Blog, Data Protection
Oracle Database is very popular when it comes to a business database server. In fact, it is being said to have topped the database popularity charts for past few years in a row. Millions of companies store their critical data- ERP, CRM, financial databases- in Oracle Database servers and systems. Given the importance of these systems, there are also some opinions and myths about protecting Oracle Databases and here are the top five of them:
1. RMAN is the only way to backup Oracle DB
Oracle Database "purists" insist that only the vendor's tool can properly and reliably back up the database. While RMAN which is Recovery Manager is a reliable and proven option, but it is not the only way.
Backup software vendors, including Acronis, have worked for years to ensure that the database can be protected but the centralized company-wide backup solutions. In addition to that Oracle Database supports various operating system frameworks, like Microsoft VSS (Volume Shadow Copy Service), while ensuring that system-wide disk snapshots contain consistent state of the database.
For example, in Windows, the Microsoft VSS sends a signal of a freeze to the database engine (version 10g and above), it then saves all the pending transactions and reports that the data is frozen. Backup software like the Acronis Backup Advanced integrates with VSS, takes disk snapshot in less than a second and in no time thaws the database via the same framework. There is no connection breaking or denial of service, and the process is transparent to users and applications.
2. RMAN is the wrong way to backup Oracle DB
The opposite camp of backup administrators insists that RMAN is a limited tool, and should not be used in production at all. They argue that mostly the backup tools provided by vendors are limited, complicated and slow- based on their assertion on the example of built-in backups in Windows, Linux, and other popular applications.
However, RMAN is sometimes the only proper way to backup a database. If you use raw partitions or ASM, only the latest updates of RMAN will ensure that your database is backed up properly. Even if your backup software claims to be supporting raw partitions or ASM out of the box, one small update of database engine can trigger optimizations which can easily break third-party backup software.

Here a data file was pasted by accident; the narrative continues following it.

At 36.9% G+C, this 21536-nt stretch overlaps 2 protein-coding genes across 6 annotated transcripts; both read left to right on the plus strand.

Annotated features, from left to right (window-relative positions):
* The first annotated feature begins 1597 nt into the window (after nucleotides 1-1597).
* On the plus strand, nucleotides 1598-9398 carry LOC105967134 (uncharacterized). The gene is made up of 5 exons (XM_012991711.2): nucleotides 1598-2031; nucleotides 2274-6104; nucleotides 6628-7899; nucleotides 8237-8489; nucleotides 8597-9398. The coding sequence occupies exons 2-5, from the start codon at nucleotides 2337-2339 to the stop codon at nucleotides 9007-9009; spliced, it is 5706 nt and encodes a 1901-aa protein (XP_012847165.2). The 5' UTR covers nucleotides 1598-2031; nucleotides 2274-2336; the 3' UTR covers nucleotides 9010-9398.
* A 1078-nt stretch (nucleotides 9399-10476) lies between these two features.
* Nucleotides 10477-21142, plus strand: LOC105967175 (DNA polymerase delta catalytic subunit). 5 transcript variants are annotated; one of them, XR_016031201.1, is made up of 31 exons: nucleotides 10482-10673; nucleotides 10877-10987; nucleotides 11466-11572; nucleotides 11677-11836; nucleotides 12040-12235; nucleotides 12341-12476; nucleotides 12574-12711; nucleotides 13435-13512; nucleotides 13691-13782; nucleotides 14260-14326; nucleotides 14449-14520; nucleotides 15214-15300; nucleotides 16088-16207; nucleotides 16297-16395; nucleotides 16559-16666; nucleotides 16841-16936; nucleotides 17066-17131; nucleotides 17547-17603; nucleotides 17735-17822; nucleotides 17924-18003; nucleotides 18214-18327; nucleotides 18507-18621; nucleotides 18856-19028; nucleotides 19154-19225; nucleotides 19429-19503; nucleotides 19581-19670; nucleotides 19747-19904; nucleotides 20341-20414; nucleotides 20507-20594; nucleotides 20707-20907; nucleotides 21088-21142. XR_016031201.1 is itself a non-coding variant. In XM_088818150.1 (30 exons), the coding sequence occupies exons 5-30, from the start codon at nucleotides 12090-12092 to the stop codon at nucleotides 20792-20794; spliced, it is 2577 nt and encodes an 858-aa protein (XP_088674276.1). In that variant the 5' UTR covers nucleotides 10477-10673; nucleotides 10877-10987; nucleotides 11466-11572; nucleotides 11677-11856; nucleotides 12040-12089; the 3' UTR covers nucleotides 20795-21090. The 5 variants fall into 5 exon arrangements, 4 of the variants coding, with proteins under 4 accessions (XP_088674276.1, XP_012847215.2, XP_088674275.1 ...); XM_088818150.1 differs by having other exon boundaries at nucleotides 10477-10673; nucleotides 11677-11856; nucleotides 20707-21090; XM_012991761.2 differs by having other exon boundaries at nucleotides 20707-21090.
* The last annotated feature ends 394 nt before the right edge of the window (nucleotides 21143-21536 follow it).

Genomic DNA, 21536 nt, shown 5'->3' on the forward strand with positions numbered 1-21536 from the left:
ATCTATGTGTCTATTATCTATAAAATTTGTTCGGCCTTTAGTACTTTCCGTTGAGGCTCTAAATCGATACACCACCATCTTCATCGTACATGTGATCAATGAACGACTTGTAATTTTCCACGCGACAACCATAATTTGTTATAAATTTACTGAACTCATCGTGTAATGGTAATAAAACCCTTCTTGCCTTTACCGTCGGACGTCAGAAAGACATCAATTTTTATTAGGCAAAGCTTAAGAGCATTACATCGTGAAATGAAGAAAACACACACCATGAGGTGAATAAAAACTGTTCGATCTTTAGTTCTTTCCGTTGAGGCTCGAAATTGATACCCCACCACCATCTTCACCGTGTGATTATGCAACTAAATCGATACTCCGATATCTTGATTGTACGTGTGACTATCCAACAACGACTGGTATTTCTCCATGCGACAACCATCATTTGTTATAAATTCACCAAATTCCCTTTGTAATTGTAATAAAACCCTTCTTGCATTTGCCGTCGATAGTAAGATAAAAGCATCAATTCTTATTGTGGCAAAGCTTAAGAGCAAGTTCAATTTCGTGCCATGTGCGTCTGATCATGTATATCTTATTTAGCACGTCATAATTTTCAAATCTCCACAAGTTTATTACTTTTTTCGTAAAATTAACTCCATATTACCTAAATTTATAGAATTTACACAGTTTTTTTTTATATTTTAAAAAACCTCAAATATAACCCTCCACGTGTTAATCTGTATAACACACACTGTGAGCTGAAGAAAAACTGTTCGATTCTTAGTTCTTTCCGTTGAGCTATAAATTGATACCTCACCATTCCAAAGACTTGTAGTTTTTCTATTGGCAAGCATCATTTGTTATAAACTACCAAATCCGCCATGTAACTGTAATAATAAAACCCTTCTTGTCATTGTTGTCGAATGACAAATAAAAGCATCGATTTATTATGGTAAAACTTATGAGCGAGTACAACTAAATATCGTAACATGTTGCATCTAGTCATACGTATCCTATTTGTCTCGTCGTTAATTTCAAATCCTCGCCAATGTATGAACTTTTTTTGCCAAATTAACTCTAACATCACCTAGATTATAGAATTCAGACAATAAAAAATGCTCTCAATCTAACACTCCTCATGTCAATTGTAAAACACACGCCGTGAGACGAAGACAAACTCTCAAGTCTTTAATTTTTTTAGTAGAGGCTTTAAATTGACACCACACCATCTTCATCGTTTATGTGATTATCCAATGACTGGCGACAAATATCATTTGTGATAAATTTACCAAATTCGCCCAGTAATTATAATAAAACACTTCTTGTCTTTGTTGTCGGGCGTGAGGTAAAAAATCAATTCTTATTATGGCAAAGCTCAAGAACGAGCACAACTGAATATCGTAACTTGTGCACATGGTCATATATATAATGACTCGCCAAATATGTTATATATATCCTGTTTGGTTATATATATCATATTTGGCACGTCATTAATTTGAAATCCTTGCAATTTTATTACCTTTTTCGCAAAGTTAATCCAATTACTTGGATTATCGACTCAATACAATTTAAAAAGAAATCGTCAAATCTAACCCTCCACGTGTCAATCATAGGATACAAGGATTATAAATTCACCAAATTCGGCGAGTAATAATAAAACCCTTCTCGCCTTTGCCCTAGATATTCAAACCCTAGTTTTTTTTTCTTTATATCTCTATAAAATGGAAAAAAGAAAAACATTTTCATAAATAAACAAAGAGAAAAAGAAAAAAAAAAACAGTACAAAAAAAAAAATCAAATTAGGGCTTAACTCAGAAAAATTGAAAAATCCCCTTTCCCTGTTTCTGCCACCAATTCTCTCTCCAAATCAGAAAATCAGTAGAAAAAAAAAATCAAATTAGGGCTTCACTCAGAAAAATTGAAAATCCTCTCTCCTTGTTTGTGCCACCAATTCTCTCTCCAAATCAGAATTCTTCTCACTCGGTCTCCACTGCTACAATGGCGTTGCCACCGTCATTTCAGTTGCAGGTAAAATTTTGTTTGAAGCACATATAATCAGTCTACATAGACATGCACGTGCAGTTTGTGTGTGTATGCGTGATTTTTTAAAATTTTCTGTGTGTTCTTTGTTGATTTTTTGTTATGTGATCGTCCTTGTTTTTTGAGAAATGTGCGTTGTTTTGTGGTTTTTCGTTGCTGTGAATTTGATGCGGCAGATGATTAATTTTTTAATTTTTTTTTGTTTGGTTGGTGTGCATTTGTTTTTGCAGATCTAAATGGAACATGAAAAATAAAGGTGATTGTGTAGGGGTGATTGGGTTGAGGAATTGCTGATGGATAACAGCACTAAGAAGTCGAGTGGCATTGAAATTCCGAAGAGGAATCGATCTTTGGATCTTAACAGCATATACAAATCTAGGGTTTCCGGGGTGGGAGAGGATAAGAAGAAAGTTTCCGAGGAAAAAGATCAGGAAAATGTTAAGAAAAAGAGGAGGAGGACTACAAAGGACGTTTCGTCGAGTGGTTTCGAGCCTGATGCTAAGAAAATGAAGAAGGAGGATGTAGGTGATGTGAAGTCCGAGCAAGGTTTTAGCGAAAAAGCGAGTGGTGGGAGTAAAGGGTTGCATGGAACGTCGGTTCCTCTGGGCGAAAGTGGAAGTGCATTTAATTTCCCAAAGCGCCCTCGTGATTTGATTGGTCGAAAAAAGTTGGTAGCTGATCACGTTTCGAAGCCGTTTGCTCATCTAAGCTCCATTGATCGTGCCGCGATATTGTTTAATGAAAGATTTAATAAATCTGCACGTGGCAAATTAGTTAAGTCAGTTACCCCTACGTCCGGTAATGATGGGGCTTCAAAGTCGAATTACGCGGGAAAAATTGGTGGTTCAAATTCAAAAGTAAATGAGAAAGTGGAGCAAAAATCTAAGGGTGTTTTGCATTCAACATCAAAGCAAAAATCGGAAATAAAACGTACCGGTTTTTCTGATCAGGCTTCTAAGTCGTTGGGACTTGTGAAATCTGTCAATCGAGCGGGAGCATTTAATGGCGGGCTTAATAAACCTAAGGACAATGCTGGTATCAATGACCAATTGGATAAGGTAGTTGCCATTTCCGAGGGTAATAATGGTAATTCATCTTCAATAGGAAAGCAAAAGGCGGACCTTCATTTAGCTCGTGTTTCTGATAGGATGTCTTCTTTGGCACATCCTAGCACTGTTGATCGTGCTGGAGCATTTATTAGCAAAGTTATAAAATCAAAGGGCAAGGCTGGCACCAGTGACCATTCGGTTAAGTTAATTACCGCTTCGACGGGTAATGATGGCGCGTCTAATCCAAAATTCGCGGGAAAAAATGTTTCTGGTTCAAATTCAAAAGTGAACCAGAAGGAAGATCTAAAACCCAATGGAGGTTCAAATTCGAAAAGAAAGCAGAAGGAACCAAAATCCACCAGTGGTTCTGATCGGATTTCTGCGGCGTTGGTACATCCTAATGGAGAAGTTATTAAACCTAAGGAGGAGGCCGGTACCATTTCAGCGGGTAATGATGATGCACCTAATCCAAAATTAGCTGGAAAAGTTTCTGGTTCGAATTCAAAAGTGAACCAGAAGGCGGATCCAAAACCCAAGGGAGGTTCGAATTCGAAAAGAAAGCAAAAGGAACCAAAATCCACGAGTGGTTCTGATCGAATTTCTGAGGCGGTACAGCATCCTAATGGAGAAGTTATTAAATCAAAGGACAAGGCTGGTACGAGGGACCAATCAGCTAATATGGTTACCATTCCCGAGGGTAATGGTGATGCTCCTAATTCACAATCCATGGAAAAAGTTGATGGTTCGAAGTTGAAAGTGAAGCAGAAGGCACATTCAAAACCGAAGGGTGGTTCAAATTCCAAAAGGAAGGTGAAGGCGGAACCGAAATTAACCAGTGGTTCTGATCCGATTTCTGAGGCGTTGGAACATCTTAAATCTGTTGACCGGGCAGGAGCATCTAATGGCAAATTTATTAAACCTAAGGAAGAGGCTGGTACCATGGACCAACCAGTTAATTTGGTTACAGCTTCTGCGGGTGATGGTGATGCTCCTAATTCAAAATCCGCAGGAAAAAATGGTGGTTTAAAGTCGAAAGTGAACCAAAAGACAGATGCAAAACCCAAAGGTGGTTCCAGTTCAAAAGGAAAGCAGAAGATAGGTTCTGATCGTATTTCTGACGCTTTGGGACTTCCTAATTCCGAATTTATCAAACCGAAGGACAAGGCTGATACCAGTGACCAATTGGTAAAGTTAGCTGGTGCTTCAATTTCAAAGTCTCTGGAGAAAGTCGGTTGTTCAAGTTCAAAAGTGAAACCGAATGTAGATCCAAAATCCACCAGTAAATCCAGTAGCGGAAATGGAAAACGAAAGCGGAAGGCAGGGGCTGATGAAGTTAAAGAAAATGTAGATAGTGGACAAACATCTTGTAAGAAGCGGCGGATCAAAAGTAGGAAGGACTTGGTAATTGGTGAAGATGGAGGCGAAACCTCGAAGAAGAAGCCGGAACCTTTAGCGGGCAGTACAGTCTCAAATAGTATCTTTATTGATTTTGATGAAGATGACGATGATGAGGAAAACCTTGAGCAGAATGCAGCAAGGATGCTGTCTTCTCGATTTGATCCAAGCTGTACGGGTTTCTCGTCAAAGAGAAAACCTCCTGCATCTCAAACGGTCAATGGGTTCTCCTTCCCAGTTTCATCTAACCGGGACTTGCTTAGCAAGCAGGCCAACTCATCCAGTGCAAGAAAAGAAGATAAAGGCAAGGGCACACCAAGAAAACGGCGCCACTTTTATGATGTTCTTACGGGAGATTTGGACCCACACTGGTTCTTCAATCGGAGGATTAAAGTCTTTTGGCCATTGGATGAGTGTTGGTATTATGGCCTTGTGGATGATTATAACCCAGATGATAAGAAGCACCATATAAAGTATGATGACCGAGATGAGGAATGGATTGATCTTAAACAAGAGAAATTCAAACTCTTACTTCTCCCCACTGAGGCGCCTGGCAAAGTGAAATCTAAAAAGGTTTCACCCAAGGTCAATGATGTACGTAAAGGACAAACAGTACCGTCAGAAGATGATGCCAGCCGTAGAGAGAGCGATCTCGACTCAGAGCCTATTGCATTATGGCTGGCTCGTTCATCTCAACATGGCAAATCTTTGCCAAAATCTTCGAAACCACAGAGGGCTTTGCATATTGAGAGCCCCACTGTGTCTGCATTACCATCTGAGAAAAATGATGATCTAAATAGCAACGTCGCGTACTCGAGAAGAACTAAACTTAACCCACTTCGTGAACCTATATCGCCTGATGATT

3.The backup of Database data is enough
There is a very common misconception which originates from the fact that the data in a database may be 1,000 times much more valuable than the server itself. You can install a new operating system and a database engine, but lost data once lost cannot be recovered without backup.
However, the biggest mistake which stands here is the failure to consider the time associated with recovery and the cost of downtime. The time spent for reinstalling and reconfiguring the system will cost your business a lot of money- $8,851 per minute on an average says the Emerson Network Power study.
You ought to back up your database data, and you have to back up your database server software as well- including the server's operating system and configuration- best done with the help of Acronis Backup Advanced - disk-imaging backup solution. This will allow you to restore the entire server quickly within a fraction of time when the manual reinstallation takes.
4. Restoring a single table/partitions/items are easy and safe
Many backup solution vendors are touting the ability of granular recovery as an easy and safe feature. However, there is a particular reason why there is an "R" in the "RDBMS" acronym for your Oracle DB. It stands for the "Relational."
For example, let's say that your ERP database has the CUSTOMER table with the customer data and another ORDER table with order data. If you restore a week-old CUSTOMER table as well but keep the ORDER table as-is, you will have the orders referring to the customers missing from the client's table, creating a whole lot of confusion die to table inconsistency. Restoring a single table can also cause issues with indices, views and other mechanisms in the database.
Unless you are sure what you have been doing, dedicate some time and restore the entire database whenever you get the time.
5. An Oracle DB server can be only restored to the same hardware
A few years ago I was trained DBAs telling me that I cannot back up an Oracle Database first on an HP server and restore it to an IBM server.
I completed it successfully with Acronis Backup Advanced- backing up the entire server with the help of Microsoft VSS and restoring it to any dissimilar hardware with the aid of Acronis Universal Restore. After various tests, the DBAs were conceded that it works perfectly.
Interesting enough, this myth is linked to the incorrect belief that the Oracle Database does not run on virtual machines. In fact, Oracle Database engine works correctly on VMs, but with one caveat as described in Oracle Support policy, it states that "Oracle does not have any of its products certified on VMware virtualized environments."
In short, if there is an issue, all you need it to address the VMware support. They shall resolve all your problems.